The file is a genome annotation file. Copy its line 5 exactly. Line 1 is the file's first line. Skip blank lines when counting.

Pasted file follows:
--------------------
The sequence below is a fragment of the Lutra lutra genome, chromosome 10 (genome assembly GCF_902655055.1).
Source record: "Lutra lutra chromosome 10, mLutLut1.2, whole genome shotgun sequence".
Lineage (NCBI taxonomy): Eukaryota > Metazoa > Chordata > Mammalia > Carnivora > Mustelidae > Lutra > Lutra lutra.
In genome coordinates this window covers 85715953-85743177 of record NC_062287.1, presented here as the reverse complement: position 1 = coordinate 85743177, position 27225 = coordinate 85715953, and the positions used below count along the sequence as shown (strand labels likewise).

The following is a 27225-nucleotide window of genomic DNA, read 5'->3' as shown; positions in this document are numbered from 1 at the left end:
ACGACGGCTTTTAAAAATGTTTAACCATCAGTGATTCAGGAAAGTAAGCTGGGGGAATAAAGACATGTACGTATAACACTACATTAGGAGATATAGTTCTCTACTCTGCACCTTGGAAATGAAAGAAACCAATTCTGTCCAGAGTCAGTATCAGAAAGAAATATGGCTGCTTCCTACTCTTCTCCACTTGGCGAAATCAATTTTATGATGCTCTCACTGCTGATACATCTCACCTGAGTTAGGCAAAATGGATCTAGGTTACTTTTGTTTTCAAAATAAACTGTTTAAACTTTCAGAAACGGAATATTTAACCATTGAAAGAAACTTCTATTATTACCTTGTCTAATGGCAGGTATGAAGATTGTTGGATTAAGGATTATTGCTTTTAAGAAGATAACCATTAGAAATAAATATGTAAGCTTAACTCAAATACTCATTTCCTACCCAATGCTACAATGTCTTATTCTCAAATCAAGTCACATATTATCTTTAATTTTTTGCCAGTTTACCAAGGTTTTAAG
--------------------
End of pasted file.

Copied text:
The following is a 27225-nucleotide window of genomic DNA, read 5'->3' as shown; positions in this document are numbered from 1 at the left end: